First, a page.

Really? Health Care is an Inalienable Right?

Glenn Beck this morning dissected remarks that Senator Tom Harkin made following upon the passage of a health care reform bill in the Senate. [Emphasis added in both quotes.]

What this bill does is we finally take that step. As our leader said earlier, we take that step from healthcare as a privilege to healthcare as an inalienable right of every single American citizen.

This is a real leap. True inalienable rights, along with true “human rights”, another phrase that the Senator has used to characterize health care, are on a much higher plane than health care. To define health care as an inalienable or human right is to dilute true inalienable and human rights.
Further, there is the question of where those rights come from – or, more precisely, from where they do not flow. Beck:

Are created equal and endowed by their creator. With certain inalienable rights. Now, that’s important to understand. Because [Senator Harkin] used this language. He used inalienable rights. We have taken it and made it an inalienable right. This is Senator Harkin making, declaring himself and the government God. Our creator. Rights no longer come from the creator. They come from congress. They come from Washington. This is the end of the American Constitution. This is the end or the beginning, I should say the last, the last piece of turn the engine on, of fundamental transformation of the American system. Once they tell you without fear that they can create inalienable rights, the whole system is upside down.

Beck’s point that inalienable rights come from God does not altogether ring with me as I am mostly atheist. I do know that they do not flow from Congress. Senator Harkin’s attempt to accrue to Congress the power to create and define inalienable rights comes across as an excessively paternalistic, disturbing and completely overreaching power trip.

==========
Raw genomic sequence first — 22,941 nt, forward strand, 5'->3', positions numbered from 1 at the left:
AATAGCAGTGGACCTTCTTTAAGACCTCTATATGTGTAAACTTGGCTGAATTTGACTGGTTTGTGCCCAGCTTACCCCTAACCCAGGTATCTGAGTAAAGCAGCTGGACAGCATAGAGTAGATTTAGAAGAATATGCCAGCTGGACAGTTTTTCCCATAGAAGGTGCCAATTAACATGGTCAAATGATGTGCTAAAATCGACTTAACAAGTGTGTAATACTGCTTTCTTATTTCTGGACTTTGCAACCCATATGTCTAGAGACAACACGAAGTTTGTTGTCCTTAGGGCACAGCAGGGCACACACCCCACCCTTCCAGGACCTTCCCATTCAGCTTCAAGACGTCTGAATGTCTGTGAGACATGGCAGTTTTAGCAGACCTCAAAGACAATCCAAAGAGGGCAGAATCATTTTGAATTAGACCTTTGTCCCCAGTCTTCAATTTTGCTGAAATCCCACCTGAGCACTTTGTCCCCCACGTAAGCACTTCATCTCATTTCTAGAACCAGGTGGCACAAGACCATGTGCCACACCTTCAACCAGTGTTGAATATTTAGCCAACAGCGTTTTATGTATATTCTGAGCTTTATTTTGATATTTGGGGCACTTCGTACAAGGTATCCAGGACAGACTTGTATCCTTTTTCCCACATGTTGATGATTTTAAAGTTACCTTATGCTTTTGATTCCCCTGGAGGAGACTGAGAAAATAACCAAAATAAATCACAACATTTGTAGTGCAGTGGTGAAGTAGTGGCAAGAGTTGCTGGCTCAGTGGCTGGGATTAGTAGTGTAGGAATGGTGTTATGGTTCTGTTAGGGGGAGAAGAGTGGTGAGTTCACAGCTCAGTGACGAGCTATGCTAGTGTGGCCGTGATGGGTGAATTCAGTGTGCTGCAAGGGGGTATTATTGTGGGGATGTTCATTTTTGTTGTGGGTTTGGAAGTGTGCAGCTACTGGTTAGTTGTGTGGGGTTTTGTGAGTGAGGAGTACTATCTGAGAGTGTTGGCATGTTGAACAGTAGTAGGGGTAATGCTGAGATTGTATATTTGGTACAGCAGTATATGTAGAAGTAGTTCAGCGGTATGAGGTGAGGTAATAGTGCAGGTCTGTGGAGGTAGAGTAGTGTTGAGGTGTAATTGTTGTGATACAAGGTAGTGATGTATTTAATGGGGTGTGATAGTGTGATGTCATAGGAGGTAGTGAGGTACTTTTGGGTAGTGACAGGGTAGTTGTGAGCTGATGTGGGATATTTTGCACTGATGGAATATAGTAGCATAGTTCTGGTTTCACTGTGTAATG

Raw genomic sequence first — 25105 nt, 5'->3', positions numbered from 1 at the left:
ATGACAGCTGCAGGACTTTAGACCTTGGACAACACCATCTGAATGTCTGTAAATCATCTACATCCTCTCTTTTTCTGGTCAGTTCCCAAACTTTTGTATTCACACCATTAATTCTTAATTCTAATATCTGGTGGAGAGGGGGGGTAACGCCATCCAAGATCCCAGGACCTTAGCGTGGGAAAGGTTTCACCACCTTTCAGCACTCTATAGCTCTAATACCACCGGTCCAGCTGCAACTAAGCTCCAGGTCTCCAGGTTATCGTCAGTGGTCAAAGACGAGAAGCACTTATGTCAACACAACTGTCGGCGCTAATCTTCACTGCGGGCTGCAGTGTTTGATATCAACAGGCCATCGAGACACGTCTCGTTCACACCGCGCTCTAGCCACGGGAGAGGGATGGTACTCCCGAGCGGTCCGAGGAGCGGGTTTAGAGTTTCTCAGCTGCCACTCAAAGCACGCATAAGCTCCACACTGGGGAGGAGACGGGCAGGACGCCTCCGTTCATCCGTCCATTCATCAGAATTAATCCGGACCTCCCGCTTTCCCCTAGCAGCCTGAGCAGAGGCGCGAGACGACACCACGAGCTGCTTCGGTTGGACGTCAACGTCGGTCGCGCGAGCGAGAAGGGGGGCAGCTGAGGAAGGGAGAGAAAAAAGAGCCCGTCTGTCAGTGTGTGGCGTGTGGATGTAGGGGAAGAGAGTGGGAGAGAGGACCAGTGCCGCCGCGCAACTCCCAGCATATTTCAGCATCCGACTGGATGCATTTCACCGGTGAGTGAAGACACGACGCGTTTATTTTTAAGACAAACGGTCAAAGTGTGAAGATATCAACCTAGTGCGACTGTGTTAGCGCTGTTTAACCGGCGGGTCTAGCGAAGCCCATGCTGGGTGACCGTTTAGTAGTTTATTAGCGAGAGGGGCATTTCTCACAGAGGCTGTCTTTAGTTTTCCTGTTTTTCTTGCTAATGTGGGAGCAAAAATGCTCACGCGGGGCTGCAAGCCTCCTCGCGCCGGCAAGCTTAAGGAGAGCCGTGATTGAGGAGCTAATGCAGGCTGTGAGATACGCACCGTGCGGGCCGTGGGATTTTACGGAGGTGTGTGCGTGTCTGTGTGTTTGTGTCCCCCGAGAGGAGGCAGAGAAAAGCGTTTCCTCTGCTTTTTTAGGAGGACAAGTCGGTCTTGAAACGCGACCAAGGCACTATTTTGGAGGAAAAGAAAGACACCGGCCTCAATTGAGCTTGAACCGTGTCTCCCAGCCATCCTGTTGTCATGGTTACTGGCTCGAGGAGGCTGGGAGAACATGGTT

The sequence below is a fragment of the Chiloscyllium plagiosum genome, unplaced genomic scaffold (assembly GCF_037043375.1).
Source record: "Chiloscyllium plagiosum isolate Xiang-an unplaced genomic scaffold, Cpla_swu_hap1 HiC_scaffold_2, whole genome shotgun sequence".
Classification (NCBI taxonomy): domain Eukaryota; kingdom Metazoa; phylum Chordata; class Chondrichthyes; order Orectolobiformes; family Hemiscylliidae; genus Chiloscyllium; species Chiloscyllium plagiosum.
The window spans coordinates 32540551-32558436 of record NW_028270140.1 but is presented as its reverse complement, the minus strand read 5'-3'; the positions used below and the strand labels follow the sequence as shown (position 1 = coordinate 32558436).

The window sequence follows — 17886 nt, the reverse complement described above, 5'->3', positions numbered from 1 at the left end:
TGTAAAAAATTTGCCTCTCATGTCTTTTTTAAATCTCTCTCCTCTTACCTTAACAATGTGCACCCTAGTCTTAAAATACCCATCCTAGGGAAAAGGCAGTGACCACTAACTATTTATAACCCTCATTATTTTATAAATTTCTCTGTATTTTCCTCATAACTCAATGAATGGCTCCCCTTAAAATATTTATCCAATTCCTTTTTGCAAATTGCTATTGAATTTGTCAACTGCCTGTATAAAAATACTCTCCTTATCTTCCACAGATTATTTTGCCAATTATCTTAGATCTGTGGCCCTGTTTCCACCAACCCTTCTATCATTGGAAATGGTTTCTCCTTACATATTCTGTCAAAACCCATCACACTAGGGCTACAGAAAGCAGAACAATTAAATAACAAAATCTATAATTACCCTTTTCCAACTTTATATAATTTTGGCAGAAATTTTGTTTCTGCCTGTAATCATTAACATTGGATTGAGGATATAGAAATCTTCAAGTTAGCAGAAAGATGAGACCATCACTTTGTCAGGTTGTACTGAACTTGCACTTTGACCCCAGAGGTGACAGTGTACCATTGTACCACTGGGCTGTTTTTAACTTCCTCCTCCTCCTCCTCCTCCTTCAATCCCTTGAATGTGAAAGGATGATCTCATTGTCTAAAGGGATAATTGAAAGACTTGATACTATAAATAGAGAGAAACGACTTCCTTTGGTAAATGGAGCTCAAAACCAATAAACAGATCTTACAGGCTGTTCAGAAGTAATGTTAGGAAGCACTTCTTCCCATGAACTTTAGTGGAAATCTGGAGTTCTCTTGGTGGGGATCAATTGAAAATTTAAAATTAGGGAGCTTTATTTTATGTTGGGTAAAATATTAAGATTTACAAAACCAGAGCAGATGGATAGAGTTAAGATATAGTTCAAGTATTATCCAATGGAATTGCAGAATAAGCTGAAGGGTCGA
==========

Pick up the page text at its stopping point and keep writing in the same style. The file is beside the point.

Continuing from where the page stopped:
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Dan
Dan
11 years ago

I’m an atheist and I don’t really follow Glenn Beck, but I think his point here is a good one. The government really is trying to set itself up as some sort of god-like entity. What else can you call it when you the government bestows upon you food, housing, education, and health, and you have to live every aspect of your life by its rules written down in its own scripture called law?
Calling health care an inalienable right is just backwards. There is no such thing as a “positive right” since positive rights always involve stealing money from somebody and giving it to somebody else i.e. redistribution of wealth. Nobody can obtain health care, food, housing, or anything else through government without taking it from a different individual. Nobody has a “right” to the product of somebody else’s labor, that is immoral and absurd.

Justin Katz
11 years ago

I’d humbly suggest that this is a point worth thinking through. If rights do not ultimately derive from God, they must derive from the understanding of the people who claim them. In a democracy, the law is presumed to be the will of the people, collectively, which means that they can, through the government, add and subtract from the list.
Your sense that this cannot be true — that some rights are absolute — should be taken as evidence that there must be a God, just as your sense that you must ingest some sort of sustenance to survive is evidence that there is such a thing as food.

BobN
BobN
11 years ago

The humanist concept of natural rights as set out by Ayn Rand is the one that most resonates with me. I find it based on solid axioms and built with consistent logic. And she ends up with the same set of rights as the Founders did.
I’m currently reading American Progressivism, a compilation of key writings by the original leaders of the American Left (W. Wilson, T. Roosevelt, J. Dewey, C. Beard). Their contempt for the Constitution and traditional American values is very disturbing. The introduction by Ronald Pestritto and William Atto is an outstanding analysis of the fundamental beliefs of the Progressivists, and traces their origins to the totalitarian statist philosophy founded in Germany in the mid-19th century.